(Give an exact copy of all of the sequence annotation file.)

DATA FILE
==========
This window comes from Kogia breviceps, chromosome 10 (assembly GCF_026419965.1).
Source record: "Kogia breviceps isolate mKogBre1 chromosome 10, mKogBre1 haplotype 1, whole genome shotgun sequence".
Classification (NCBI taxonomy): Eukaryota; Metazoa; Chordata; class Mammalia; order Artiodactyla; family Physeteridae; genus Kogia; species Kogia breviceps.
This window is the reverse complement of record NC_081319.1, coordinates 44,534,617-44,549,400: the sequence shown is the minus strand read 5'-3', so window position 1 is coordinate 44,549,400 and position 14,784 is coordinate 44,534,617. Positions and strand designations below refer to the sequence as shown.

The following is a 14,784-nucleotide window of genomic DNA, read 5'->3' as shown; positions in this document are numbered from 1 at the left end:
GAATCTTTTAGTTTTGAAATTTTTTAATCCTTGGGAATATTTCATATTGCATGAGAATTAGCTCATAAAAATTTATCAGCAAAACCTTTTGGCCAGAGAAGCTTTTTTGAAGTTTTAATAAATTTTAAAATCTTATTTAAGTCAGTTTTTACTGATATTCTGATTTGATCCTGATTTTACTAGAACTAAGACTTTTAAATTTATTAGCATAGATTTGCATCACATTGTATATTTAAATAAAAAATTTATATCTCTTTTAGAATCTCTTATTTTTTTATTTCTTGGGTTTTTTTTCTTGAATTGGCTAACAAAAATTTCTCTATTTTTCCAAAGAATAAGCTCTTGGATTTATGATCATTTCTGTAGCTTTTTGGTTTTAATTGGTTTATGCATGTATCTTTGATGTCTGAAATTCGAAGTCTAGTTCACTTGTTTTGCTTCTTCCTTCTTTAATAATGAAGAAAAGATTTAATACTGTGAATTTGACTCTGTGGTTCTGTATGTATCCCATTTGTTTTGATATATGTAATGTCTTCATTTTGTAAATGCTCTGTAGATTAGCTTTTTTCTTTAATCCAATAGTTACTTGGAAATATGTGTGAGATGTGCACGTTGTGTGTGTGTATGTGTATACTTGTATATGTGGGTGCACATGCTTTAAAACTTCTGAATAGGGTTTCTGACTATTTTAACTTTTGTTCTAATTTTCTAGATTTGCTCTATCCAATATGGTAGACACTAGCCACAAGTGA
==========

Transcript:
This window comes from Kogia breviceps, chromosome 10 (assembly GCF_026419965.1).
Source record: "Kogia breviceps isolate mKogBre1 chromosome 10, mKogBre1 haplotype 1, whole genome shotgun sequence".
Classification (NCBI taxonomy): Eukaryota; Metazoa; Chordata; class Mammalia; order Artiodactyla; family Physeteridae; genus Kogia; species Kogia breviceps.
This window is the reverse complement of record NC_081319.1, coordinates 44,534,617-44,549,400: the sequence shown is the minus strand read 5'-3', so window position 1 is coordinate 44,549,400 and position 14,784 is coordinate 44,534,617. Positions and strand designations below refer to the sequence as shown.

The following is a 14,784-nucleotide window of genomic DNA, read 5'->3' as shown; positions in this document are numbered from 1 at the left end:
GAATCTTTTAGTTTTGAAATTTTTTAATCCTTGGGAATATTTCATATTGCATGAGAATTAGCTCATAAAAATTTATCAGCAAAACCTTTTGGCCAGAGAAGCTTTTTTGAAGTTTTAATAAATTTTAAAATCTTATTTAAGTCAGTTTTTACTGATATTCTGATTTGATCCTGATTTTACTAGAACTAAGACTTTTAAATTTATTAGCATAGATTTGCATCACATTGTATATTTAAATAAAAAATTTATATCTCTTTTAGAATCTCTTATTTTTTTATTTCTTGGGTTTTTTTTCTTGAATTGGCTAACAAAAATTTCTCTATTTTTCCAAAGAATAAGCTCTTGGATTTATGATCATTTCTGTAGCTTTTTGGTTTTAATTGGTTTATGCATGTATCTTTGATGTCTGAAATTCGAAGTCTAGTTCACTTGTTTTGCTTCTTCCTTCTTTAATAATGAAGAAAAGATTTAATACTGTGAATTTGACTCTGTGGTTCTGTATGTATCCCATTTGTTTTGATATATGTAATGTCTTCATTTTGTAAATGCTCTGTAGATTAGCTTTTTTCTTTAATCCAATAGTTACTTGGAAATATGTGTGAGATGTGCACGTTGTGTGTGTGTATGTGTATACTTGTATATGTGGGTGCACATGCTTTAAAACTTCTGAATAGGGTTTCTGACTATTTTAACTTTTGTTCTAATTTTCTAGATTTGCTCTATCCAATATGGTAGACACTAGCCACAAGTGA